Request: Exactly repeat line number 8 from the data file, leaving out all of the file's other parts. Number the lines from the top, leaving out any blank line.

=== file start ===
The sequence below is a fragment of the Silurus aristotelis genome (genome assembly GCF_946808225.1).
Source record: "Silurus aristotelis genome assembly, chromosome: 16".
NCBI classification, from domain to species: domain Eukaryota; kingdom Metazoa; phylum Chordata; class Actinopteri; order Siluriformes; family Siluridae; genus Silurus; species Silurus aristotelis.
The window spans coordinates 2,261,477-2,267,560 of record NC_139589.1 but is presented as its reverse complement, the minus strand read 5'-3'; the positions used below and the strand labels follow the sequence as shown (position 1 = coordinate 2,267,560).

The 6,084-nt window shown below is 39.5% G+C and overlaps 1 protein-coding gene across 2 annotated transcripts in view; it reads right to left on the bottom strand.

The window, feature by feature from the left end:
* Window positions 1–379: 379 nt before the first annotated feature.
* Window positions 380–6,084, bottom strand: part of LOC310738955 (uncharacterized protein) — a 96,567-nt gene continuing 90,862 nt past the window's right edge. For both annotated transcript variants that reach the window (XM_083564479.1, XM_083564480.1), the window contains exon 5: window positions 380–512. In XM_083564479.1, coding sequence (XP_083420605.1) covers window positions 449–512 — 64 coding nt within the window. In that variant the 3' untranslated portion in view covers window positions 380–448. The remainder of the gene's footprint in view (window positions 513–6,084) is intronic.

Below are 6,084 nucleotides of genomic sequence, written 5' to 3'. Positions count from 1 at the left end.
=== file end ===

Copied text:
* Window positions 380–6,084, bottom strand: part of LOC310738955 (uncharacterized protein) — a 96,567-nt gene continuing 90,862 nt past the window's right edge. For both annotated transcript variants that reach the window (XM_083564479.1, XM_083564480.1), the window contains exon 5: window positions 380–512. In XM_083564479.1, coding sequence (XP_083420605.1) covers window positions 449–512 — 64 coding nt within the window. In that variant the 3' untranslated portion in view covers window positions 380–448. The remainder of the gene's footprint in view (window positions 513–6,084) is intronic.